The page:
Yamaha enduro won't start.

Discussion in '2 smokers' started by Droz88, May 26, 2012.

  1. Droz88

    Droz88 Adventurer

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    It's a 1973 yamaha CT3.

    -New spark plug
    -New contact breaker
    -Fresh 20:1 fuel
    -Rebuilt and cleaned carb
    -New K&N air filter
    -Engine has compression of 120 PSI

    I am at my wits end with this thing. The only thing left for me to check is the timing but I cannot find a good resource online telling me how to do that. The service manual is very vague about it and specifies using a dial indicator which I don't have. How do I check timing?
    #1
  2. Droz88

    Droz88 Adventurer

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    Ok I found a video on youtube and checked for TDC and measured 1.8mm before TDC. It look like the timing on this thing is WAYYY off. It's about 90 degrees off...

    After looking over the flywheel and stator I can't figure out why this timing is so off. Any ideas?
    #2
  3. Donkey Hotey

    Donkey Hotey De Jo Momma

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    Sheared key on the crankshaft? The flywheel could have rotated with nobody knowing. It happens. If it hasn't run for you, it could have sheared that key for the previous owner, they never knew why it didn't run, then parked it.

    You might also check the crank seals. If they are leaking, you won't get proper fuel induction. Take the plug out, put your hand over the carb and crank the engine through a stroke. It should suck your hand firmly against the intake.
    #3
  4. baloneyskin daddy

    baloneyskin daddy bikaholic

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    He said it had new points so he had the flywheel off and you'd think would have seen a sheared keyway, But that sounds like the problem to me also. Its possible he dislodged the keyway reinstalling the flywheel.
    #4
  5. AC Swank

    AC Swank Banned

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    I suspect the key fell out and he did not notice while re-installing the flywheel.

    If you need a replacement key make sure to use the correct metric key.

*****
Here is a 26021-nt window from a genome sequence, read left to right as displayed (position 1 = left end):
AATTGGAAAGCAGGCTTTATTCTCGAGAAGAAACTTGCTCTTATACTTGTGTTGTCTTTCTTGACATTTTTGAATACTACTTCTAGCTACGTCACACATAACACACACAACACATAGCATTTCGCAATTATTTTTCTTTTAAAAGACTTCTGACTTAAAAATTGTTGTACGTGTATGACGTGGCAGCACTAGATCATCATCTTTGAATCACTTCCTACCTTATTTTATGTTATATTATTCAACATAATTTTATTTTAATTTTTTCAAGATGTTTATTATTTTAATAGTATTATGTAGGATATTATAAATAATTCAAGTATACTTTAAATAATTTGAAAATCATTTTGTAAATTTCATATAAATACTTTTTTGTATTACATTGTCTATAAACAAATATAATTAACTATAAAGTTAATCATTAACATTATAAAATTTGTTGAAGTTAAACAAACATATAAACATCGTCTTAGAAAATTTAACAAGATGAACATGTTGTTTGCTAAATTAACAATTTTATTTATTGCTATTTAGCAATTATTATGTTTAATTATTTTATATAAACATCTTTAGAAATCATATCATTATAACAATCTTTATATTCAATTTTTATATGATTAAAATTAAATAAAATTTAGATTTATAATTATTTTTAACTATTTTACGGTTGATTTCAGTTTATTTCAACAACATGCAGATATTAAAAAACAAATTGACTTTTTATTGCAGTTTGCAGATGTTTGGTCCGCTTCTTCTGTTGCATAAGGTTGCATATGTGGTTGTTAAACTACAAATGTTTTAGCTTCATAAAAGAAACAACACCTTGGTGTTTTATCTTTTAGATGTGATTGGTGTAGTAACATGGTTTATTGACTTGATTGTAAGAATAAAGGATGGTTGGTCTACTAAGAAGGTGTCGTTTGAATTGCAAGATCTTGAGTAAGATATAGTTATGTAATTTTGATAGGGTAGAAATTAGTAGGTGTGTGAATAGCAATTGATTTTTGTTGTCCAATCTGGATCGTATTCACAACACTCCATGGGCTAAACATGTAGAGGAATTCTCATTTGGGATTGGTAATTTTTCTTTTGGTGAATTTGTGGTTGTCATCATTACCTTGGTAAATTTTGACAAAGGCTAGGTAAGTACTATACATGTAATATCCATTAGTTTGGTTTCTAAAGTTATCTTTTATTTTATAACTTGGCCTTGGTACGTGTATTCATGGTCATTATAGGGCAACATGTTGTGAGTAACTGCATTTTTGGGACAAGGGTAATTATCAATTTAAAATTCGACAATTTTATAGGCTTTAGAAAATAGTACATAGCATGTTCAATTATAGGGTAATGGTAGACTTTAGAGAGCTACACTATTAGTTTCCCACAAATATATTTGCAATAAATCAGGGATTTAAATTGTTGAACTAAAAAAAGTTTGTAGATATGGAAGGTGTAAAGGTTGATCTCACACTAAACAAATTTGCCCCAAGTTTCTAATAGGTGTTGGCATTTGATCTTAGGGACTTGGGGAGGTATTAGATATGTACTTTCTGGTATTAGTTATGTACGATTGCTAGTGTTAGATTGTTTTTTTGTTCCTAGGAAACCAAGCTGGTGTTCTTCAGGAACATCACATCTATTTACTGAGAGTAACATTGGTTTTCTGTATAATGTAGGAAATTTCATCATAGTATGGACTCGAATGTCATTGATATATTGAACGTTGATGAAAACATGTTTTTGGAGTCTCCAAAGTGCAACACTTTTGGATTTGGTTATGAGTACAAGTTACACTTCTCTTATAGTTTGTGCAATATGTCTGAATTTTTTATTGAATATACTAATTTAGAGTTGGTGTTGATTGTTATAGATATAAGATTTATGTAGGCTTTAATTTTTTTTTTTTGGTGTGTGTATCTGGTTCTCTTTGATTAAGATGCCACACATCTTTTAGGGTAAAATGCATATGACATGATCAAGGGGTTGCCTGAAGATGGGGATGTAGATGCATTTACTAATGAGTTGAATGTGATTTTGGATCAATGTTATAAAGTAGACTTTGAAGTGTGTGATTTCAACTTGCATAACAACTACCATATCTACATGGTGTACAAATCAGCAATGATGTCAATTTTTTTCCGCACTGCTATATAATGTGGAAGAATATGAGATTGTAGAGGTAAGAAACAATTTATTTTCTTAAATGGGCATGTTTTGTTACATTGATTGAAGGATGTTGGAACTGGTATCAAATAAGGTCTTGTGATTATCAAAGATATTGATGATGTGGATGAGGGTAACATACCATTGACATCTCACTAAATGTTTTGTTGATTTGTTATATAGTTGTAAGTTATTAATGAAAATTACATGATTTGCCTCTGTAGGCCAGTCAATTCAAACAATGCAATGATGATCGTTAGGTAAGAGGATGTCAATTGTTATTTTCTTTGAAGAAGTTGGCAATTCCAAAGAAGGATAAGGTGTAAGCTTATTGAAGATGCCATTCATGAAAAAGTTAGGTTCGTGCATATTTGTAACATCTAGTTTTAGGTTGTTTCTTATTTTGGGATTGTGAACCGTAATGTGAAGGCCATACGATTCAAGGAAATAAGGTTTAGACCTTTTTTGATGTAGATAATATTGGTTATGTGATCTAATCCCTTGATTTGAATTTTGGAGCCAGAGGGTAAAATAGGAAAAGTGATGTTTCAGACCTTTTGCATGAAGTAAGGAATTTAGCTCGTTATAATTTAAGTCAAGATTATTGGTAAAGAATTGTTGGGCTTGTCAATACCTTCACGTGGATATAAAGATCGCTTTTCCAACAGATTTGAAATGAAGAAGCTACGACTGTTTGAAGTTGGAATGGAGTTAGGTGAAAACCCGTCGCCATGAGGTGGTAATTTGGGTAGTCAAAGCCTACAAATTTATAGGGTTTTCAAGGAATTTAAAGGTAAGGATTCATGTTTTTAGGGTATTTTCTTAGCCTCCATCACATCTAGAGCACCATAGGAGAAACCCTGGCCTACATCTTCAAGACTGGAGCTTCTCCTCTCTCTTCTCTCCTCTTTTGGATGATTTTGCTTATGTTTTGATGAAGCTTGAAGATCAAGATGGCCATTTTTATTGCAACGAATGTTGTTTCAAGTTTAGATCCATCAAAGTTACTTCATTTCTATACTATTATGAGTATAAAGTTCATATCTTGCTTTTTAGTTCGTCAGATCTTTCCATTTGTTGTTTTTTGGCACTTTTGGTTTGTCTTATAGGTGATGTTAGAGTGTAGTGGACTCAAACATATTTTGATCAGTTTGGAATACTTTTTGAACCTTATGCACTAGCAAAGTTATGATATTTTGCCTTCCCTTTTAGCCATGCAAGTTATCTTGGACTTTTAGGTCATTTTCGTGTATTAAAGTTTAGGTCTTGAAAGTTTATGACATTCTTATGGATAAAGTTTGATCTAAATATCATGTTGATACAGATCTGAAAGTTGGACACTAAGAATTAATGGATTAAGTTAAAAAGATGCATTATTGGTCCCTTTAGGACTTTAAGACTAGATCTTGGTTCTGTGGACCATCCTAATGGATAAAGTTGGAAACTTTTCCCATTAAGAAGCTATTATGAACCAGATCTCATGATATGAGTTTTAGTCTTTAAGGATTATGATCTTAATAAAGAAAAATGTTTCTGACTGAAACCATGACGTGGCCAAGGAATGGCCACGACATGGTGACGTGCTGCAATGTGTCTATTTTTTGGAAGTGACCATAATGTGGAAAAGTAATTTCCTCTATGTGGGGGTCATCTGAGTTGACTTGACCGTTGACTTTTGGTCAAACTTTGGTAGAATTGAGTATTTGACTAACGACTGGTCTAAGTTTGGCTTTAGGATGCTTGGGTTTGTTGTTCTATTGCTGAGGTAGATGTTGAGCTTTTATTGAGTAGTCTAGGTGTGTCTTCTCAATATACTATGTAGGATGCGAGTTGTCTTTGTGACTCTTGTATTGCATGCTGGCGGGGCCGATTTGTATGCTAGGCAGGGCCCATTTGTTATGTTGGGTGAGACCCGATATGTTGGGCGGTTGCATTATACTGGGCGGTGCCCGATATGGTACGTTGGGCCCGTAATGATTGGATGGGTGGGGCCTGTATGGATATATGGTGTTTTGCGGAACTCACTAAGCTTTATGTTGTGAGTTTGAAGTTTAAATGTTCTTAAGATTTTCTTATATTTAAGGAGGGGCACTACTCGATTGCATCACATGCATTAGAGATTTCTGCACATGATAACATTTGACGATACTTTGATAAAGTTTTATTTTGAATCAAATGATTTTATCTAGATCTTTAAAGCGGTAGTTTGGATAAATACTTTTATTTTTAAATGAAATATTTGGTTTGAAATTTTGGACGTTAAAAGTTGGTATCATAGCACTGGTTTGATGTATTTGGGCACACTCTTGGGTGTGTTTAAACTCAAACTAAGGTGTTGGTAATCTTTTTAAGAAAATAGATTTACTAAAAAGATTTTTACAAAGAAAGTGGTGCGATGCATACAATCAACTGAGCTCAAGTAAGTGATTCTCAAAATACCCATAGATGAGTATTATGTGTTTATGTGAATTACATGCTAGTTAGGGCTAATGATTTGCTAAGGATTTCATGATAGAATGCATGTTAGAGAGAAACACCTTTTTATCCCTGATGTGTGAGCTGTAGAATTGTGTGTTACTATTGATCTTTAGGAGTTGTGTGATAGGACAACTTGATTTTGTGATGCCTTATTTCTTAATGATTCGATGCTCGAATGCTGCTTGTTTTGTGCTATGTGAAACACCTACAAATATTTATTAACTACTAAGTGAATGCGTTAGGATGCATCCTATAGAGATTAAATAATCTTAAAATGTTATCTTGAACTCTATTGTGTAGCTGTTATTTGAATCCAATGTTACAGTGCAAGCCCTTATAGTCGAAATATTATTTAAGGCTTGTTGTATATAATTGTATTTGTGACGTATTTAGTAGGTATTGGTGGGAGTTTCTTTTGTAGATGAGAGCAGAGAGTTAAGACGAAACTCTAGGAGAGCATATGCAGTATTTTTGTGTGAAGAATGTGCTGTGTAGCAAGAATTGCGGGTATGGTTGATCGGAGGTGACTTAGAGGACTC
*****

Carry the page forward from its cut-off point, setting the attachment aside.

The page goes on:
#5
  6. Droz88

    Droz88 Adventurer

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    Alright it turns out that it was a sheared keyway. I put a good keyway in when I re-assembled it but it must have sheared when I kicked it 1000x trying to start it last week. Well I just ordered a new key and I'll try again next weekend. If it doesn't start I'm done with it and just selling it.
    #6
  7. AC Swank

    AC Swank Banned

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    Don't give up, these bikes are fairly easy to get going and still a lot of fun to ride.

    BTW, when I purchase flywheel keys, I always buy two, one to use, one to lose. :evil

    Good luck!
    #7
  8. Strong Bad

    Strong Bad n00balicious

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    Flywheel keys are only an alignment devise and have very little shear strength, if you are shearing keys you are not getting a good connection between the crankshaft and the flywheel. The tapered connection is what holds the flywheel to the crankshaft from turning.
    #8
  9. Droz88

    Droz88 Adventurer

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    That's probably what caused it. I don't have a torque wrench so I am only tightening the flywheel nut as much as I can before the engine starts to turn over with a regular socket wrench. When the new flywheel comes in I'll make sure it's not going anywhere.
    #9
  10. Droz88

    Droz88 Adventurer

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    Yes thank you. I'll check that today too and see if there is a good suction.
    #10
  11. baloneyskin daddy

    baloneyskin daddy bikaholic

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    Before putting the flywheel on ,take a little valve lapping compound and put it on the taper and spin the flywheel back and forth to remate the surfaces. Be sure to clean it off thoroughly afterwards.. Another trick I've done is made keyways fron valve shims. They're very hard and if you have an assortment you can find a real tight fit.
    #11
  12. Strong Bad

    Strong Bad n00balicious

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    Good idea.

    Bad idea. You want the key to shear, less damage to the crank if it does try to spin.